RIGHT-WING family groups have suggested that girls in the same situation as Marcia's daughter ought to be taken into care, rather than be allowed to pursue modelling careers. But that's because they know nothing about modelling. It's not about sex, drugs and rock'n'roll. It's about sheer hard work, and you're kept slim by early-morning shoots and rushing around rather than by developing eating disorders. A model's figure is not seen as a sexual one; it is more like a beautiful racehorse, a work of art. Paedophiles may get a buzz out of looking at the photographs of very young models but, without knowing the first thing about how paedophiles minds work, I'd imagine they'd be more turned on by pictures of childish innocence than childish sophistication.
When I was young I was in a different position to Marcia's daughter. I was pushed into modelling by my fashion professor mother who would get me walking down catwalks in horribly fashionable tea dresses and French schoolgirl coats, complete with long white socks and patent leather shoes. I hated every single stressful, embarrassing, boring, unpaid minute of it. Every single "Ooh" and "Aaah" made me squirm. And after standing in the Brighton Pavilion in a tight silk party dress all day under burning lights with Norman Parkinson snapping away, I remember fainting, to the shrieks and curses of the fashion editor who was doing the shoot. She refused to speak to me all the way back in the train.
However, had I been paid and seen it as a lucrative job of work rather than a favour I'd been manipulated into by my mother, I think I would have enjoyed it enormously. My mini-career would have boosted my self- esteem no end. And the money can be considerable. Marcia's daughter could be encouraged to spend a bit, but to save vast chunks to put down on a flat when she gets older. If it's the choice between modelling and a paper round - nearly as boring and stressful and exhausting as modelling - there's no question of what the answer is. As a hairdresser friend of mine said, "They may screw her up, darling, but at least she'll make loads of dosh."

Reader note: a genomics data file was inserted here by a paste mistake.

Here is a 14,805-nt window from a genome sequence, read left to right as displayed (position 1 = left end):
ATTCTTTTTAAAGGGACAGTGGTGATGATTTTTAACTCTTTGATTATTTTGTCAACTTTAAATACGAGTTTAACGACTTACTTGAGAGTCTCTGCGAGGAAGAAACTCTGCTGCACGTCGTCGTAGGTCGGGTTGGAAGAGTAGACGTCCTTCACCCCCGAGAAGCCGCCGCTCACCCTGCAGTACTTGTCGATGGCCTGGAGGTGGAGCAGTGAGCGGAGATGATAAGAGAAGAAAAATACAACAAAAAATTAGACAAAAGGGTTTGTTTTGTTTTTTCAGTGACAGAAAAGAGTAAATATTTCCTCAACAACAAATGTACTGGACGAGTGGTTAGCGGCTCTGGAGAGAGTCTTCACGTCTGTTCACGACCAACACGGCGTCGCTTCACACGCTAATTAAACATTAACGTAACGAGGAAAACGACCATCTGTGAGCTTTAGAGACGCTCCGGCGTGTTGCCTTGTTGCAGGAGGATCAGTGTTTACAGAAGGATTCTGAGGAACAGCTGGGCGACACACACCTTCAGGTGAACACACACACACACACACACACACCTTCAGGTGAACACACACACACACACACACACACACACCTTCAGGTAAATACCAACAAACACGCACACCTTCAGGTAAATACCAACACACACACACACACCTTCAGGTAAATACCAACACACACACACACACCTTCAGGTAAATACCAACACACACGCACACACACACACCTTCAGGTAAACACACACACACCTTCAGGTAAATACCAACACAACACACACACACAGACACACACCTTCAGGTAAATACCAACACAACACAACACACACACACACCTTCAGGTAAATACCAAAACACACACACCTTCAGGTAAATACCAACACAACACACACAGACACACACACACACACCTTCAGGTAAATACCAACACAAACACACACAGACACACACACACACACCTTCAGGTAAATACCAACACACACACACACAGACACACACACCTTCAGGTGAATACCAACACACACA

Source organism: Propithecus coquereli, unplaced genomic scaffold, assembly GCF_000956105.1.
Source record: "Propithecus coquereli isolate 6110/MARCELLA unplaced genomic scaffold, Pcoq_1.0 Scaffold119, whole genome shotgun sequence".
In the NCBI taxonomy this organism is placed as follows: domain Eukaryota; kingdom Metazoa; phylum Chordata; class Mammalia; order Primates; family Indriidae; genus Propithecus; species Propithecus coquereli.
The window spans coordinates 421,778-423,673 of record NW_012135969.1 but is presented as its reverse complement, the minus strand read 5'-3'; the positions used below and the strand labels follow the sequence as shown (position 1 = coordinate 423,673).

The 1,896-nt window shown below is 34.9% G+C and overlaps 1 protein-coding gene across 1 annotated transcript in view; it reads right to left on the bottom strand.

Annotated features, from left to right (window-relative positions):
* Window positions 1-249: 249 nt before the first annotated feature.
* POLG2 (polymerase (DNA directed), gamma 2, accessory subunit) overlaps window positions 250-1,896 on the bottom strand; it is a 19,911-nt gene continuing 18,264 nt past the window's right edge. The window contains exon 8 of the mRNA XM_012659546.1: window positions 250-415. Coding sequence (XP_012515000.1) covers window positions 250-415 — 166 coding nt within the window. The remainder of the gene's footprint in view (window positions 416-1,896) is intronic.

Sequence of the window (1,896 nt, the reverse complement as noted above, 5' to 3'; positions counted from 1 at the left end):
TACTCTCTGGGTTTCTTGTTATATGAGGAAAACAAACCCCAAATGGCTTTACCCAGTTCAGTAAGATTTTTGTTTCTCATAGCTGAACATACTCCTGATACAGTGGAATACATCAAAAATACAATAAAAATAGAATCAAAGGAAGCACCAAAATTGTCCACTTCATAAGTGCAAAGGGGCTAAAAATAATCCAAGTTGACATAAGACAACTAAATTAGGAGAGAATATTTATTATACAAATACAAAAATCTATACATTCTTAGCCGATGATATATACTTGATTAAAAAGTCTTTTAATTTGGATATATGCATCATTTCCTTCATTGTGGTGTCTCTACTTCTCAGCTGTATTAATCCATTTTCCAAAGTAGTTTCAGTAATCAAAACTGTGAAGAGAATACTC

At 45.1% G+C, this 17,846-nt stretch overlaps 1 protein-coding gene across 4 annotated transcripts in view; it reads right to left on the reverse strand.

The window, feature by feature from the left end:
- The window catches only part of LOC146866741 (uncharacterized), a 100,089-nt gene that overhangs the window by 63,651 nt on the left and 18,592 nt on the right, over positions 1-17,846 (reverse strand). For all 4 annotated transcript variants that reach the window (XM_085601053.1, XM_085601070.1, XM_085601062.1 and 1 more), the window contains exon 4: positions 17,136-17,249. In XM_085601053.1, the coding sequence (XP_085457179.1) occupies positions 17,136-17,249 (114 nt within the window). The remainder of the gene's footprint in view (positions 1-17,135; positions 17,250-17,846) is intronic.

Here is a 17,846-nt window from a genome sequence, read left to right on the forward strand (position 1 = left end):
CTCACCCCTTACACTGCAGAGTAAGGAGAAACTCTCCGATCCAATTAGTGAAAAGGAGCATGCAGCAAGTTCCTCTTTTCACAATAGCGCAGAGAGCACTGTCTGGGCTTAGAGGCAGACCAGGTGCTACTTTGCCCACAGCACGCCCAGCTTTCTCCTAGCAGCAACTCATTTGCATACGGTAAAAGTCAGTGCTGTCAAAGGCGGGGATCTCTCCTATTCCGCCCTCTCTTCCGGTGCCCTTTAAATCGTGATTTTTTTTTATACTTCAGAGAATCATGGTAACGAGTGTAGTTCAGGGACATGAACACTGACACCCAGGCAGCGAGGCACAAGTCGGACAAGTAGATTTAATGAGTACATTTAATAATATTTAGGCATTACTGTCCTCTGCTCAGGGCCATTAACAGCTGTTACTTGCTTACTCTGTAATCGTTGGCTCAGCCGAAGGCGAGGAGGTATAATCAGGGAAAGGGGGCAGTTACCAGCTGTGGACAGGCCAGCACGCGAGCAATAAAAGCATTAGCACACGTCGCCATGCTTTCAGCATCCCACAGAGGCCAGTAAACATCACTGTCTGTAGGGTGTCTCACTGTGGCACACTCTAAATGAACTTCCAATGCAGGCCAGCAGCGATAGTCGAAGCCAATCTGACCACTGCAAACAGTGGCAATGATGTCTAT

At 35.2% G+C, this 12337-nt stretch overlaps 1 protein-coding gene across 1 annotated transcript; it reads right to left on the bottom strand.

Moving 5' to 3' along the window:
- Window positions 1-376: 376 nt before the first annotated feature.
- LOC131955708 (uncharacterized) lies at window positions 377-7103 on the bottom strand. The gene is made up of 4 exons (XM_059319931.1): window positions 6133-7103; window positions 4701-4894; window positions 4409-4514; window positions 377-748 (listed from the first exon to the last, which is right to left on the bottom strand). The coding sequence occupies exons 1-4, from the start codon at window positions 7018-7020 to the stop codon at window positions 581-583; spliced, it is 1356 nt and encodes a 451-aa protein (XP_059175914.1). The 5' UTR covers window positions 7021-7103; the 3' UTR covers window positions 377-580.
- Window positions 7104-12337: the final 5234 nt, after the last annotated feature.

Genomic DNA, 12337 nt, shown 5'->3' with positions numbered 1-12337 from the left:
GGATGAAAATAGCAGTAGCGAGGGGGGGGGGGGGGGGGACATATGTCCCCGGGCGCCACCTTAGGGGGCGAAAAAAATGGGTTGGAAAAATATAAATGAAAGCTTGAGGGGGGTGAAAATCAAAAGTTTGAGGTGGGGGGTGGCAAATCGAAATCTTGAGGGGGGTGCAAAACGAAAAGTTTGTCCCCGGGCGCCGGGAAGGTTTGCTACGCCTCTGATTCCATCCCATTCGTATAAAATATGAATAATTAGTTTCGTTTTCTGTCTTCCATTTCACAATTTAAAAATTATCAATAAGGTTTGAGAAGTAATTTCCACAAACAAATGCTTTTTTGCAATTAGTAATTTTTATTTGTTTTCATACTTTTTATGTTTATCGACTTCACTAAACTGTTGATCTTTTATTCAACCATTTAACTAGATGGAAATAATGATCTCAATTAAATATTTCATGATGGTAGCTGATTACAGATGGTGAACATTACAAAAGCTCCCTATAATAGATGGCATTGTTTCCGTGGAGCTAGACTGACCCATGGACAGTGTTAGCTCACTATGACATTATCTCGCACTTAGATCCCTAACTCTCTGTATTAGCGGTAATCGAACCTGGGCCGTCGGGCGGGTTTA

But I don't think they will screw her up. Marcia could go with her on some shoots, and it's certainly not in the model agency's interests to create a monster, a sulky narcissistic prima donna. They'll want to keep her as sweet and young as possible; she'll be easier to manage.
There is an idea that children these days become adults too quickly. There is actually another argument, that you never hear, which is that children don't grow up quickly enough. The whole idea of such a long "childhood" and the innocence surrounding it only came into being in the Victorian era. Not all, but some children, are naturally ready for work, at least part-time, at a younger age than 16.
As long as Marcia's daughter is capable of taking the odd job while keeping up with her school work and her friends, what harm can there be in her earning a bomb now and again, and being made to feel wonderful and confident at the same time? She should make the most of the opportunities that are offered in life; they rarely come twice. And if she's got it, she should not only flaunt it but grab the money while she can. When her bust and hips develop, after all, she may find the only job on offer is on a supermarket checkout.
What Readers Say
Go for it, if she's mature
I STARTED modelling at 14 (against everyone's advice). It boosted my confidence and has enriched my life. You learn social skills and independence, and have loads of fun. I worked on weekends and holidays but finished my A-levels with good grades. If you think your daughter is stable enough to say "no thanks" to men, drugs, and over-zealous dietary programmes, and still do her homework, it would be a shame to deprive her of the advantages of modelling. To a girl who's got both feet on the ground, the modelling world is no more dangerous than your local high street. Perhaps you could accompany her to shoots until both of you feel more comfortable.